9s and 10s: Learning from the French

It was while watching the young Toulousain, Jean-Marc Doussain, who came off the bench to win his first cap in the World Cup final, that I begun reflecting on the French tradition of inter-changeable half-backs, and wondered why the Anglo-Saxon nations had never adopted this way of looking at the game.

Every nation has these ingrained quirks and preferences. New Zealand long favoured the second five-eighth over the English crash ball centre, and so on.

But now, finally, Scotland might pick a stand-off in Greig Laidlaw who has evolved as a scrum-half too, so maybe it is a developmental ploy that we should be taking more seriously.

Alan Massie, one of the more lucid rugby thinkers in the employ of Johnston Press, wrote an article many years ago about the possibility of converting Mike Blair to a fly-half and pairing him with Chris Cusiter – that way, we’d have our two best players on the pitch. Typically, such original thinking was shouted down, the shouters’ eyes blinded by their traditional thoughts on what a stand-off ought to be.

But in rugby terms, it makes sense to cloud the distinction between the positions. So often the 9 runs past the 10, thereby making the ball slower. Age-grade ‘patterns’ have impressively cottoned on to this fact and so the 9 and 10 do switch yet very little time is spent improving the 10’s scrum-half pass or box-kick. If this is something we are going to commit to then the skills coaching has to reflect this half-back duality.

The benefits of the French system are numerous. Sharing responsibility takes pressure off the 10 – he doesn’t have to make so many decisions. The ‘cult of the 10’ that characterises British rugby at the moment leads to the 10 being overly praised and overly criticised. This is partly a reaction to Mr Wilkinson and his (fully justified) deification – though it means that every 10 who follows has to ‘steer’ the team, kick all the goals, throw all the right passes. It’s illogical. The French realise that the 10 has enough on his plate trying to spark the backline that they even take the pressure of goal-kicking off him.

So if we are going to adopt the French model then we have to loosen our grip on the cult of the 10 and the weight of expectation that falls on their shoulders. In France, 10s are not coached to control the game. Instead all focus is on the skills of passing and catching, running onto the ball and delivering effective passes. This is the bread and butter, not the pin-point kicks to the corner that ‘put their team in the right places’.

Last year, I wrote about my conversation with a coach in which we discussed the differing attitudes to the development of 10s, fly-halves, stand-offs and second 5/8ths. It’s worth quoting:

“On the topic of fly-halves and the ‘controlling of the game’, for the French, they only worry about that side of the game when the player is a bit older, certainly older than me, and definitely only once they have mastered getting a backline moving and attacking the line – the basics.”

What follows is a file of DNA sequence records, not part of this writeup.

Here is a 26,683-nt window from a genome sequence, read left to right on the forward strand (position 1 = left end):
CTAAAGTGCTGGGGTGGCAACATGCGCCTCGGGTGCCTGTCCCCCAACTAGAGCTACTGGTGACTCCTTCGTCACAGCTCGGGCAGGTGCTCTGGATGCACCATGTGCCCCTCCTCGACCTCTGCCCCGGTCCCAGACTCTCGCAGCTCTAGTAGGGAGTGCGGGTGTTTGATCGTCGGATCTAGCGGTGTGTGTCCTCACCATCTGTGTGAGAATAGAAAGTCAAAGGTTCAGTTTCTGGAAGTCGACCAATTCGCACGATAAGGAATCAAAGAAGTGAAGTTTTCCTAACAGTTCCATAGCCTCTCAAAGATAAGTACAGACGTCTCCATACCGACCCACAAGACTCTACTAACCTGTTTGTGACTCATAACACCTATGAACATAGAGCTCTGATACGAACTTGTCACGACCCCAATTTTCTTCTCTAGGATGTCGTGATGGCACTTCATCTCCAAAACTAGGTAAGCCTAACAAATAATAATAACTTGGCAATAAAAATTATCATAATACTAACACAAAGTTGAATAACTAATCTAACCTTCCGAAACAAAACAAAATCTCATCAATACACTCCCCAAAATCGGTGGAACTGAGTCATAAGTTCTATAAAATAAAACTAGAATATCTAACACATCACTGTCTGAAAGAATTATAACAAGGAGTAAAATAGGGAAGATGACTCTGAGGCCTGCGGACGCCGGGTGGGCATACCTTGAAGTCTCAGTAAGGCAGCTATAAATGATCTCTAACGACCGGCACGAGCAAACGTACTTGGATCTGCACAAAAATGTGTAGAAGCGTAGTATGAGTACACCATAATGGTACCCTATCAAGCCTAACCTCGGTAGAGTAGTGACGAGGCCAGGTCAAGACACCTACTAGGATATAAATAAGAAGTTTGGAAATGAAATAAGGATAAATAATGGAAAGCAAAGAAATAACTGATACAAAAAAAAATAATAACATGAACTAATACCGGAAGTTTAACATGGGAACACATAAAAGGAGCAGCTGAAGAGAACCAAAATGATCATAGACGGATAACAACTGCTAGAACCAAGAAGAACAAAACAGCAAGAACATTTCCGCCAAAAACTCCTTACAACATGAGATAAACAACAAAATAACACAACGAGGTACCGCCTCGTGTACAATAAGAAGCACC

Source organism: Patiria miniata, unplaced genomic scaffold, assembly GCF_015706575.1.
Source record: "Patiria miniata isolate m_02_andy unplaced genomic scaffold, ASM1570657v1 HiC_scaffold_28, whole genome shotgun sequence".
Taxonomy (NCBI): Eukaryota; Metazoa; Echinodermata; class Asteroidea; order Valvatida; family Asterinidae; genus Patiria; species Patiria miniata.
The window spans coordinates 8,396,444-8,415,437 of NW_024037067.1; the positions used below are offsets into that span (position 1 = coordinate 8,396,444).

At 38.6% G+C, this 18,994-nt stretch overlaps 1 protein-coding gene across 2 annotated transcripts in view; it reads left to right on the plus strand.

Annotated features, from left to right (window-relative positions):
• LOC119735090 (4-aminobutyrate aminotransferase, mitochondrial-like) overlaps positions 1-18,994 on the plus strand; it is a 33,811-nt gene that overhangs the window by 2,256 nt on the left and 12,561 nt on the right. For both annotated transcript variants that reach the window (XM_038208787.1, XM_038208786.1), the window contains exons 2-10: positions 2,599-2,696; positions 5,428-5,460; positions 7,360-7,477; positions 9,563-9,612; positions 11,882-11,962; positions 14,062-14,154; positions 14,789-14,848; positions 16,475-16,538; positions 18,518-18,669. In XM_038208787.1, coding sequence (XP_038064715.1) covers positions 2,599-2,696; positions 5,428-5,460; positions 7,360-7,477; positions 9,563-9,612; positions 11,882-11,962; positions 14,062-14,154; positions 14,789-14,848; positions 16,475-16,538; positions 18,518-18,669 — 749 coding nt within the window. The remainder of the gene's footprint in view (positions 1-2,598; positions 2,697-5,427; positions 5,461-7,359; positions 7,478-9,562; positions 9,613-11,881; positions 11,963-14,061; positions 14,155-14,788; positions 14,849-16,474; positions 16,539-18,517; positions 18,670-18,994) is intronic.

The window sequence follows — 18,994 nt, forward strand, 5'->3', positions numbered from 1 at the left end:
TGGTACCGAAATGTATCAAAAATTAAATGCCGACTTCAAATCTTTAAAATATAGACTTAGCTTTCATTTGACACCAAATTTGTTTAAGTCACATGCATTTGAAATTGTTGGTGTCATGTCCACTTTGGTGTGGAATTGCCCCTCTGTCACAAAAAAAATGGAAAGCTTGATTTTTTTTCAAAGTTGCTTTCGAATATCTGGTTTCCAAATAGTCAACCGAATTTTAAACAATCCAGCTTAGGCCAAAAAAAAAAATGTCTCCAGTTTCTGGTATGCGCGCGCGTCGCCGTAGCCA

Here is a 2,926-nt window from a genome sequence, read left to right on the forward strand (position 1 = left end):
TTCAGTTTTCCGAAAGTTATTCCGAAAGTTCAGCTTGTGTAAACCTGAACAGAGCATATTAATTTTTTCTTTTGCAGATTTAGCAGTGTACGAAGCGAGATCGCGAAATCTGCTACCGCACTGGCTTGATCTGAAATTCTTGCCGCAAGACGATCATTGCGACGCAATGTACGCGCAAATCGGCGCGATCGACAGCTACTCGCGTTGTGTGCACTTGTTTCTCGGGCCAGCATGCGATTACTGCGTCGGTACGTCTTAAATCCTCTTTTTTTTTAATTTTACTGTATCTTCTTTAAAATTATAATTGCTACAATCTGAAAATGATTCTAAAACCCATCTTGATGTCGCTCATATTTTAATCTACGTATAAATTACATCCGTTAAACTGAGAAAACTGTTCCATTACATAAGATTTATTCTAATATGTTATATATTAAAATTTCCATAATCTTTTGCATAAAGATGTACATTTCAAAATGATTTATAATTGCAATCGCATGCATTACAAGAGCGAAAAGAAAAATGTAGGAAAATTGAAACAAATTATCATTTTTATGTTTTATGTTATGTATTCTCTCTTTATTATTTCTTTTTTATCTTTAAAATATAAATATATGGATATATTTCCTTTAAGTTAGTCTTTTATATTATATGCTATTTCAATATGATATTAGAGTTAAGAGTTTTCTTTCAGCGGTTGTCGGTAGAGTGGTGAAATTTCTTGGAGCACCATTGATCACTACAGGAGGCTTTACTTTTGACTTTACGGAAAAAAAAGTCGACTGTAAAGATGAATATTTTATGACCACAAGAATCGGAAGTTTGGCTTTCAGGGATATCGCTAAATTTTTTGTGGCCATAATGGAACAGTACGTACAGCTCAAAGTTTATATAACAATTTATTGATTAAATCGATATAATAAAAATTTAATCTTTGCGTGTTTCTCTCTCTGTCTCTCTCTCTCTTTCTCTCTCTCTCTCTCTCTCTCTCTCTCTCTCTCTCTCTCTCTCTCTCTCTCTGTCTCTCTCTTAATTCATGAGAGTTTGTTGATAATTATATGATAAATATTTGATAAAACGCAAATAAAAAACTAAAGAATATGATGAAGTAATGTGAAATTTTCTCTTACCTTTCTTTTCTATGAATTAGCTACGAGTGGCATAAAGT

While on the topic, it should be stated that positional specialisation  is just one damaging way in which British players ‘grow up too fast’. We start contact too early and we pigeon-hole players at too young an age, to the detriment of their general basic skills.

It is worth looking back to recent French examples of the model. Michalak/Elissalde worked for many years, with the Toulousains having the same time in a club environment that Blair/Laidlaw have to build up the understanding that is necessary to make this blurring of the roles work. That is why Elissalde was always preferred to Yachvili, who was also slightly less adept at first-receiver. The World Cup saw Yachvili/Parra tried out. While lambasted in the press, I don’t actually agree that it was a failure, and Parra proved himself quite capable of playing first-receiver. Francois Trinh-Duc is more a ‘traditional’ stand-off in that he is incapable of playing 9. However, he is far from British in the way he plays. He doesn’t kick goals (regularly) and it could not be argued that ‘controlling a game’ is his outright strength. Like Michalak, he is a runner and a passer.

It’s time Britain and Scotland in particular left behind the ‘cult of the 10’ and moved on to more logical rugby. Let’s hope the emergence of Greig Laidlaw leads to a sea-change of attitudes at youth level where players are not told they are a stand-off and handed a large, metaphorical weight of expectation, but instead told they are half-backs and play-makers. Edinburgh have reaped the benefits this season – let’s hope Scottish rugby learns from this so that multi-talented, skilful players like Laidlaw become the norm and not the exception.

 

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Having captained both Edinburgh and Scotland at age-grade level, Fraser spent 10 months in Paris with Racing Metro 92. He is now at Exeter University.